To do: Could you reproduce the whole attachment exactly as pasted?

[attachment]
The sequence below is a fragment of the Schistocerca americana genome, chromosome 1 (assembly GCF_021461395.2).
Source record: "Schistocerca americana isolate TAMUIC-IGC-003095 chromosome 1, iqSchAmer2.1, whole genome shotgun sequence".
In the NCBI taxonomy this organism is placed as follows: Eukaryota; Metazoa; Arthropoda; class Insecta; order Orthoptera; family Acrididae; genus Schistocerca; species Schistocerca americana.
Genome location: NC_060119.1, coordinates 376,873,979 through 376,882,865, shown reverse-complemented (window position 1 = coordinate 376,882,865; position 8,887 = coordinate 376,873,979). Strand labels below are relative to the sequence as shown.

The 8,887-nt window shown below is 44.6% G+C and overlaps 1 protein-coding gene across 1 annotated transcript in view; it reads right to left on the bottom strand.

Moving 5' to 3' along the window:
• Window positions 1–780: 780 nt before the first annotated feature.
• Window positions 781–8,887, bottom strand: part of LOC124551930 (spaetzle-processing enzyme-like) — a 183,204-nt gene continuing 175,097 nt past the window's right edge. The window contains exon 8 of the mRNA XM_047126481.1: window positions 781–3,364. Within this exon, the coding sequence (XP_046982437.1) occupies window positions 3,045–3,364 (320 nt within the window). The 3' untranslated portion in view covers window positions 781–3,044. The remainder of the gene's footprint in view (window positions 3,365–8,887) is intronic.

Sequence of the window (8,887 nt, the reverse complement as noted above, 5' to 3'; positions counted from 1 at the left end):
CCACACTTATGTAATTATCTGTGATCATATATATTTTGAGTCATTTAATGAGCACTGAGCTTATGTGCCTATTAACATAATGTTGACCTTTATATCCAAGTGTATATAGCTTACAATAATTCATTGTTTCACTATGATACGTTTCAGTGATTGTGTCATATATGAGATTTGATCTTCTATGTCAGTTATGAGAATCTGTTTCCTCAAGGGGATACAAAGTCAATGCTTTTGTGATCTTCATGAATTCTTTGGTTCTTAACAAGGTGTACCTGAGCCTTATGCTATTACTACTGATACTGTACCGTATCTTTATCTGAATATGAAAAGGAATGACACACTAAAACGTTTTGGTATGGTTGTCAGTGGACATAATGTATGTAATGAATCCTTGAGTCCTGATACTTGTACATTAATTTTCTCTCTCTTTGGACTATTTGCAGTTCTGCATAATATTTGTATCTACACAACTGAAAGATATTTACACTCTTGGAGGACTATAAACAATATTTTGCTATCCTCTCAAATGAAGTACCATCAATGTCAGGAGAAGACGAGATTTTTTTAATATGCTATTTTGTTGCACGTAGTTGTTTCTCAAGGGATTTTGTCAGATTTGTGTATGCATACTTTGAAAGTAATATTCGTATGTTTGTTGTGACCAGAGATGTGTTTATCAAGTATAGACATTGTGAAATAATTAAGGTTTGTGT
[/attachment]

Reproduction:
The sequence below is a fragment of the Schistocerca americana genome, chromosome 1 (assembly GCF_021461395.2).
Source record: "Schistocerca americana isolate TAMUIC-IGC-003095 chromosome 1, iqSchAmer2.1, whole genome shotgun sequence".
In the NCBI taxonomy this organism is placed as follows: Eukaryota; Metazoa; Arthropoda; class Insecta; order Orthoptera; family Acrididae; genus Schistocerca; species Schistocerca americana.
Genome location: NC_060119.1, coordinates 376,873,979 through 376,882,865, shown reverse-complemented (window position 1 = coordinate 376,882,865; position 8,887 = coordinate 376,873,979). Strand labels below are relative to the sequence as shown.

The 8,887-nt window shown below is 44.6% G+C and overlaps 1 protein-coding gene across 1 annotated transcript in view; it reads right to left on the bottom strand.

Moving 5' to 3' along the window:
• Window positions 1–780: 780 nt before the first annotated feature.
• Window positions 781–8,887, bottom strand: part of LOC124551930 (spaetzle-processing enzyme-like) — a 183,204-nt gene continuing 175,097 nt past the window's right edge. The window contains exon 8 of the mRNA XM_047126481.1: window positions 781–3,364. Within this exon, the coding sequence (XP_046982437.1) occupies window positions 3,045–3,364 (320 nt within the window). The 3' untranslated portion in view covers window positions 781–3,044. The remainder of the gene's footprint in view (window positions 3,365–8,887) is intronic.

Sequence of the window (8,887 nt, the reverse complement as noted above, 5' to 3'; positions counted from 1 at the left end):
CCACACTTATGTAATTATCTGTGATCATATATATTTTGAGTCATTTAATGAGCACTGAGCTTATGTGCCTATTAACATAATGTTGACCTTTATATCCAAGTGTATATAGCTTACAATAATTCATTGTTTCACTATGATACGTTTCAGTGATTGTGTCATATATGAGATTTGATCTTCTATGTCAGTTATGAGAATCTGTTTCCTCAAGGGGATACAAAGTCAATGCTTTTGTGATCTTCATGAATTCTTTGGTTCTTAACAAGGTGTACCTGAGCCTTATGCTATTACTACTGATACTGTACCGTATCTTTATCTGAATATGAAAAGGAATGACACACTAAAACGTTTTGGTATGGTTGTCAGTGGACATAATGTATGTAATGAATCCTTGAGTCCTGATACTTGTACATTAATTTTCTCTCTCTTTGGACTATTTGCAGTTCTGCATAATATTTGTATCTACACAACTGAAAGATATTTACACTCTTGGAGGACTATAAACAATATTTTGCTATCCTCTCAAATGAAGTACCATCAATGTCAGGAGAAGACGAGATTTTTTTAATATGCTATTTTGTTGCACGTAGTTGTTTCTCAAGGGATTTTGTCAGATTTGTGTATGCATACTTTGAAAGTAATATTCGTATGTTTGTTGTGACCAGAGATGTGTTTATCAAGTATAGACATTGTGAAATAATTAAGGTTTGTGT